. . . but they have no interest in real combat, when the great masters struggle against that something, that something that terrifies us all, that something that cows us and spurs us on, amid blood and mortal wounds and stench.

10 April 2010

The Professor's Crater

Haas’s lawyer is not a happy woman:

If it had been up to her, everyone around her, the shadowy figures on the edges of the photograph, would have disappeared instantly, and so would the room, the prison, jailers and jailed, the hundred-year-old walls of the Santa Teresa penitentiary, and all that was left would be a crater, and in the crater there would be only silence and the vague presence of the lawyer and Haas, chained in the depths. Page 591.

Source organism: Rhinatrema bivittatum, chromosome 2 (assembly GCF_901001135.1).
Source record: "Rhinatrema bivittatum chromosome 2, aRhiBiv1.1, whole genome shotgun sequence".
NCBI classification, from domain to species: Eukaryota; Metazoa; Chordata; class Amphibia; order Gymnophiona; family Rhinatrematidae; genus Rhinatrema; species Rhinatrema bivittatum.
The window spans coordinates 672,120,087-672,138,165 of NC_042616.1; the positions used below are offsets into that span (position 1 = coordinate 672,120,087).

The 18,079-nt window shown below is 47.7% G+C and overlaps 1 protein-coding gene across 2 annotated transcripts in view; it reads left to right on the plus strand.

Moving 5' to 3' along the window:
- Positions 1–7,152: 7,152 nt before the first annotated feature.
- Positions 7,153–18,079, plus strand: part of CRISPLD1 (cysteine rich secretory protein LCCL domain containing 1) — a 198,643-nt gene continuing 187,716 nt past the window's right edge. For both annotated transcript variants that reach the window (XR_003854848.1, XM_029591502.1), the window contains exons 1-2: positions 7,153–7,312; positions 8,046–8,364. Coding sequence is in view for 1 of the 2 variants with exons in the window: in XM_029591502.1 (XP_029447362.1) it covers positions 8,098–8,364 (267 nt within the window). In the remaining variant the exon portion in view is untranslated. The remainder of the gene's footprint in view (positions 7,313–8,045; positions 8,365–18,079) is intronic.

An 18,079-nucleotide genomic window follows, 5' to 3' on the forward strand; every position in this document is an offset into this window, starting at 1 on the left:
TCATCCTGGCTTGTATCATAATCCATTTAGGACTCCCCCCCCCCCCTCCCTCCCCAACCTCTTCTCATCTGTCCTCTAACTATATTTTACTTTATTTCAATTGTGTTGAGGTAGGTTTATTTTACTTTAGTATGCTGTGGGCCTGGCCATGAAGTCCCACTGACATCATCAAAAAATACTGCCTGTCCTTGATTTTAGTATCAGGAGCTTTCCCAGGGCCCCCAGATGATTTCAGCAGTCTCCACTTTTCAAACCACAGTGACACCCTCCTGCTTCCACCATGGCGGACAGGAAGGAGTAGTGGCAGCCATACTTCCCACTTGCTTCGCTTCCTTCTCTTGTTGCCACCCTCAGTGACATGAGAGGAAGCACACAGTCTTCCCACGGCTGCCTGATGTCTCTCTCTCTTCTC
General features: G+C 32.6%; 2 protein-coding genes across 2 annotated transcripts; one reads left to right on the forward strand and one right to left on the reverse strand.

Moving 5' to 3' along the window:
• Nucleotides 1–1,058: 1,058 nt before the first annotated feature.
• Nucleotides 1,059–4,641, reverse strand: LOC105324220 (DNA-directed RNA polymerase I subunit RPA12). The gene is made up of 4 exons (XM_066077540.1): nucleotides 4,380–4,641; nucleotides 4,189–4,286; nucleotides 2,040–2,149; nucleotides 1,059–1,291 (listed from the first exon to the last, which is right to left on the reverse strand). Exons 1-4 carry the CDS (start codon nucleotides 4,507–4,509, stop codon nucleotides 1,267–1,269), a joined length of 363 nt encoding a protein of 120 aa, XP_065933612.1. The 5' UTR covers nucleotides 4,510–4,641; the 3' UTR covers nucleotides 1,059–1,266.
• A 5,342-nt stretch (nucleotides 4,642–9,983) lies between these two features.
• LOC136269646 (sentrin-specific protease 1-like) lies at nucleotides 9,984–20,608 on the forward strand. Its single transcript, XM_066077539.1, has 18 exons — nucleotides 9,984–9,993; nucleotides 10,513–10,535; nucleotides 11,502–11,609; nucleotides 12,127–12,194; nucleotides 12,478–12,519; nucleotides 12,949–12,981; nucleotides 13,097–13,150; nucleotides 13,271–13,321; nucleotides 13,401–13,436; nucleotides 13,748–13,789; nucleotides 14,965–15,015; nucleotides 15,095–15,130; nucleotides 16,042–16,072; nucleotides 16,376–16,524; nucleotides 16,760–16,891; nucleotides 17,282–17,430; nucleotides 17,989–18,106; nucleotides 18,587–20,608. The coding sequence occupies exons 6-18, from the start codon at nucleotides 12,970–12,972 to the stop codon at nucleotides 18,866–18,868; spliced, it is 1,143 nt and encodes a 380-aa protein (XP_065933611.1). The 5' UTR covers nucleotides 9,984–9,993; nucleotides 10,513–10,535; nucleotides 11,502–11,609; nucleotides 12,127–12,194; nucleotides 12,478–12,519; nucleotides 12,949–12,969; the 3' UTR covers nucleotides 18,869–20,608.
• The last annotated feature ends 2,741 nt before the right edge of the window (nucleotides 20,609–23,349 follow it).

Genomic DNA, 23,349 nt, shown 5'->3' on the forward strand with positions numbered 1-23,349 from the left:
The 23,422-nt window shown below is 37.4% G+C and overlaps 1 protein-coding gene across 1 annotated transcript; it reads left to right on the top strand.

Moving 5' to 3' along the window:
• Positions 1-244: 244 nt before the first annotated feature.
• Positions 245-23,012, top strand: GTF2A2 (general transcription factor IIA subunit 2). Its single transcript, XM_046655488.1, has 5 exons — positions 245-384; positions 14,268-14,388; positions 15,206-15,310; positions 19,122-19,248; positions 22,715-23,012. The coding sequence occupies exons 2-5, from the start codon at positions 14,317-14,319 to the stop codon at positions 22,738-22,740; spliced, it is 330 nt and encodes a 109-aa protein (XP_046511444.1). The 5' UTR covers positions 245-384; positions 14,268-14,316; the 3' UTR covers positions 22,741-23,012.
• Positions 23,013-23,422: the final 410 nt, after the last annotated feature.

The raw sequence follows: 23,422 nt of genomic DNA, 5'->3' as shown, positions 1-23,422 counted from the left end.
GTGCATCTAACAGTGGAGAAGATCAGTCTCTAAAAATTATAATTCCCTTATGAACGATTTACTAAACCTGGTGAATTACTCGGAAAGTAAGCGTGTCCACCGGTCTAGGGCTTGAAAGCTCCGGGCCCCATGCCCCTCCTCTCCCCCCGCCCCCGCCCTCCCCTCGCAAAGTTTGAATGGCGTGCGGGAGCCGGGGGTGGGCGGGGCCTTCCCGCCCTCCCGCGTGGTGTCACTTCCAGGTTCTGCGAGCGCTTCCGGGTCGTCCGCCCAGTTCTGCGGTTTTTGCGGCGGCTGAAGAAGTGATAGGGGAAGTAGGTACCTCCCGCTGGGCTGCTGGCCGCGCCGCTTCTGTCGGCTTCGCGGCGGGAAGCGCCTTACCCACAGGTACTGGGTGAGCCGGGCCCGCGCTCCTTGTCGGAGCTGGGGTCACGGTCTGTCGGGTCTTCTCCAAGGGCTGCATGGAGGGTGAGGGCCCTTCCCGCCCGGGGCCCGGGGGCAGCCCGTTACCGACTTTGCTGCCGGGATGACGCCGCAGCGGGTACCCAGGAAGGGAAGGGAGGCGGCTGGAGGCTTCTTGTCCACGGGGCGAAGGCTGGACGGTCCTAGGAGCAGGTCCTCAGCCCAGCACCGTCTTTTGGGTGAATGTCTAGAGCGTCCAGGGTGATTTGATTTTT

A couple of pages later, we revisit the crater in interesting fashion in the dreams of the comically pretentious and ineffective Professor Kessler:

On his way back to the hotel, in one of the city council’s official cars, Kessler thought how nice and hospitable these people really were, just as he had believed Mexicans to be. That night, tired, he dreamed of a crater and a man pacing around it. That man is probably me, he said to himself in the dream, but it didn’t strike him as important and the image was lost.

Page 594.

Of course as nearly as we can tell, nothing that really is important strikes Professor Kessler as being important. During his “investigation” this is the guy whose mind wanders to the question of how they got the scrap metal up into the hills of Cerro Estrella while he is having a shot of bacanora. Page 599.

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